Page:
PR 101 for Biotech: Don’t Call Your Opponents “Looney”

Does this headline strike you as a good idea?

From the UK-based publication, Meat Trade News Daily: Australia – Looney Activists out in force

Anti-GM activists have protested outside the opening of a genetically modified technology conference in Melbourne.

They bought along about 10 bags of what they say was GM canola found along roadsides.

They also had a bouquet of GM canola, which was to be presented to Victorian Agriculture Minister Joe Helper.

“GM co-existence is a con and is impossible. Segregation doesn’t work. We collected this canola from the road side and it proves out point,” says one of the protesters, Catherine Moore.

Of course, it might simply be true that these particular protestors were looney. But probably not. More likely they just have a view the writer of this article disagrees with. It might even be a poorly-thought-out or undersupported point of view. But still. “Looney?” That’s hardly first-rate stakeholder relations. And at this particular point in time, the food industry does not need to be seen looking (more) like jerks.

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About Chris MacDonald

I'm a philosopher who teaches at Ryerson University's Ted Rogers School of Management in Toronto, Canada. Most of my scholarly research is on business ethics and healthcare ethics.
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One Response to PR 101 for Biotech: Don’t Call Your Opponents “Looney”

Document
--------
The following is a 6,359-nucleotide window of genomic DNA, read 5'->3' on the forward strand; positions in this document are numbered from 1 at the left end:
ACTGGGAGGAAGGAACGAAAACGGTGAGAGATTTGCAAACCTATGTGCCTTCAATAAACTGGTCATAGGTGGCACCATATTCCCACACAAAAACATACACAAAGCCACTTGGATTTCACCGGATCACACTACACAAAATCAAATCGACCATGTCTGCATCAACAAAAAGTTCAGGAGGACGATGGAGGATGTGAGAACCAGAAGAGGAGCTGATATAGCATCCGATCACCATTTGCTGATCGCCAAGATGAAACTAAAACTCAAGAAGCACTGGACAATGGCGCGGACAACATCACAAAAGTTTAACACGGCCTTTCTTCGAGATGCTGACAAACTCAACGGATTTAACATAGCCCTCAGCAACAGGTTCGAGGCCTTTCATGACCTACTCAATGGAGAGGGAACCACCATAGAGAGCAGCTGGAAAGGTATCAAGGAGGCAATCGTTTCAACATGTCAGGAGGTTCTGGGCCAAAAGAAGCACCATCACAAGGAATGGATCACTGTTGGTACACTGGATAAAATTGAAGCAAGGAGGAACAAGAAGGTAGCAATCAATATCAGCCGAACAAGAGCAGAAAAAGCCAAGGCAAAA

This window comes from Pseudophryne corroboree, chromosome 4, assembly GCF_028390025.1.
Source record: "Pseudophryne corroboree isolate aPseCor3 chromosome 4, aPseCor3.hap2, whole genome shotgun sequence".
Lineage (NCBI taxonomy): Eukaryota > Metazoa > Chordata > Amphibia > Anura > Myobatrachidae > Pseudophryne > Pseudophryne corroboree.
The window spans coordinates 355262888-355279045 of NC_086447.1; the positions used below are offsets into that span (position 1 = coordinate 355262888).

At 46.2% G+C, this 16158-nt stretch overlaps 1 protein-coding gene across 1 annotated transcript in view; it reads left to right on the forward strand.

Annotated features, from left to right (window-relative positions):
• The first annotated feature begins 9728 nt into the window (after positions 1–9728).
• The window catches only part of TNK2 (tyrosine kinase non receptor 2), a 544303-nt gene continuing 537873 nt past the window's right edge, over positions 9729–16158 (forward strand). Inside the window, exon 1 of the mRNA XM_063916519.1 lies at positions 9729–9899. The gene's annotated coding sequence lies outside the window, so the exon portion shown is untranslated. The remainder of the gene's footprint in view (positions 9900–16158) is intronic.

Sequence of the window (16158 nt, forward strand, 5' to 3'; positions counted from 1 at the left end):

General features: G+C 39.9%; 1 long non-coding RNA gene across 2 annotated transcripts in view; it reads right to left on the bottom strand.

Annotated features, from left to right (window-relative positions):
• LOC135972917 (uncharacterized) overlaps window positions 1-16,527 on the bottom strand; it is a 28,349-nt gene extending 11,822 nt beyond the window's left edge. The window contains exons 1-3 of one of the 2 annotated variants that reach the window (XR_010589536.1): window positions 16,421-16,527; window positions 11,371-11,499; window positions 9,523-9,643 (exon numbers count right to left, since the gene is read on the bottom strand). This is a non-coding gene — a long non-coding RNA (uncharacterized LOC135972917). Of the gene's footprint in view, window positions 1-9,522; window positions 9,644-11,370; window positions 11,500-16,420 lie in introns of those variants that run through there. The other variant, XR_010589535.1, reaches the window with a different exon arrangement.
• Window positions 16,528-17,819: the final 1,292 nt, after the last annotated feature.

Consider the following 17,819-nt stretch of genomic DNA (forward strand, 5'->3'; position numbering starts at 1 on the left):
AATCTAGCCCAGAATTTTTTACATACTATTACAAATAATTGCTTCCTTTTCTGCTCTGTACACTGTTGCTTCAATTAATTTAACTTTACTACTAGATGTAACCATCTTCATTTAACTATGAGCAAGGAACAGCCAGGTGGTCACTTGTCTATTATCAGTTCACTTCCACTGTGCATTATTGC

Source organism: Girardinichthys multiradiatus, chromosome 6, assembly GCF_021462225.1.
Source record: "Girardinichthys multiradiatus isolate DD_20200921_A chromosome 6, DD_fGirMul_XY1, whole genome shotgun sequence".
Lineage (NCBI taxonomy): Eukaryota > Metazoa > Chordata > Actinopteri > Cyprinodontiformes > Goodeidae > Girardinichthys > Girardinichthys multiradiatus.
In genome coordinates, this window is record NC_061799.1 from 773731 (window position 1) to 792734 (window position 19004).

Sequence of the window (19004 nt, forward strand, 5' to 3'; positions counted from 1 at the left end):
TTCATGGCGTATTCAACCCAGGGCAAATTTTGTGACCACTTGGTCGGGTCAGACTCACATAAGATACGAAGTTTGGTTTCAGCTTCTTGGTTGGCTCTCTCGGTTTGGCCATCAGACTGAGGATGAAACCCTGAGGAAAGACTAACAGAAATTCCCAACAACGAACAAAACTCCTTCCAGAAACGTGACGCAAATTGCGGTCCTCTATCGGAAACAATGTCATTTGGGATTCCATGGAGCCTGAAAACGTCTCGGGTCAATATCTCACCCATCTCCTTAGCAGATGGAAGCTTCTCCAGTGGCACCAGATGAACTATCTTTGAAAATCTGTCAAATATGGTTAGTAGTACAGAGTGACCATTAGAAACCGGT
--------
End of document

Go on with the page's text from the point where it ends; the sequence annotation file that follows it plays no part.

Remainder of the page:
1. Greg Revell says:

    Hi Chris,
    The group I’m associated with – GeneEthics (www.geneethics.org) was behind the “Looney protest” here in Melbourne. Contrary to that author’s assertion, far from being ‘loonies’ GeneEthics has been at the forefront of critical GM debate in Australia for over 20 years with leading epidemiologists, farmers, scientists and resturateurs among our supporters. The action outside the conference was a simple but powerful illustration that after only one season of GM canola, already we have GM contamination on our roadsides and neighboring properties. The message behind this action contrasted starkly with the message of the bioech industry sponsored conference going on inside that GM and non-GM crops can co-exist. Later that day, we arrived at the headquarters of Monsanto to “return their lost property” in the form of collected GM canola. Their response was to lock the doors and turn off all the lights in the foyer! Very mature…

    Your thoughtful assessment in your blog is appreciated.

    Cheers, Greg

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